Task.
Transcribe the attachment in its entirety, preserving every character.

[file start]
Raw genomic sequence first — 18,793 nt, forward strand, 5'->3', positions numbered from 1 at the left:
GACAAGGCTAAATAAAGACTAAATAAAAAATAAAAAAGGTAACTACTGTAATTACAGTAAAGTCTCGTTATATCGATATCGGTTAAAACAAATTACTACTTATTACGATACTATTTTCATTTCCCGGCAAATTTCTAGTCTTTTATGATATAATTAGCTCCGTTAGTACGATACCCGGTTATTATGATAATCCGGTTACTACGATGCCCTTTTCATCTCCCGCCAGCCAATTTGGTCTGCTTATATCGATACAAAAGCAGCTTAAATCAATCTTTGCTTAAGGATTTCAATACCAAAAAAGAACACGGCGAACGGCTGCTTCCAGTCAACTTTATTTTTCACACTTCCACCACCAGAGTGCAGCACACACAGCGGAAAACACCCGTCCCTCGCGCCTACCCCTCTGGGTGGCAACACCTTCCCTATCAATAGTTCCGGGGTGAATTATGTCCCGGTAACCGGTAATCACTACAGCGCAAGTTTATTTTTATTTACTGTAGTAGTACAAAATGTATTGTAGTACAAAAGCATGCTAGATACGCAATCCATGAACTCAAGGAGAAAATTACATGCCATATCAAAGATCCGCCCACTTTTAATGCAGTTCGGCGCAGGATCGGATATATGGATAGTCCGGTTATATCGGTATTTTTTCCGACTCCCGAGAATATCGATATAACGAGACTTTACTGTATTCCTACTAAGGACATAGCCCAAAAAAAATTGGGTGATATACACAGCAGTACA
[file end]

Raw genomic sequence first — 18,793 nt, forward strand, 5'->3', positions numbered from 1 at the left:
GACAAGGCTAAATAAAGACTAAATAAAAAATAAAAAAGGTAACTACTGTAATTACAGTAAAGTCTCGTTATATCGATATCGGTTAAAACAAATTACTACTTATTACGATACTATTTTCATTTCCCGGCAAATTTCTAGTCTTTTATGATATAATTAGCTCCGTTAGTACGATACCCGGTTATTATGATAATCCGGTTACTACGATGCCCTTTTCATCTCCCGCCAGCCAATTTGGTCTGCTTATATCGATACAAAAGCAGCTTAAATCAATCTTTGCTTAAGGATTTCAATACCAAAAAAGAACACGGCGAACGGCTGCTTCCAGTCAACTTTATTTTTCACACTTCCACCACCAGAGTGCAGCACACACAGCGGAAAACACCCGTCCCTCGCGCCTACCCCTCTGGGTGGCAACACCTTCCCTATCAATAGTTCCGGGGTGAATTATGTCCCGGTAACCGGTAATCACTACAGCGCAAGTTTATTTTTATTTACTGTAGTAGTACAAAATGTATTGTAGTACAAAAGCATGCTAGATACGCAATCCATGAACTCAAGGAGAAAATTACATGCCATATCAAAGATCCGCCCACTTTTAATGCAGTTCGGCGCAGGATCGGATATATGGATAGTCCGGTTATATCGGTATTTTTTCCGACTCCCGAGAATATCGATATAACGAGACTTTACTGTATTCCTACTAAGGACATAGCCCAAAAAAAATTGGGTGATATACACAGCAGTACA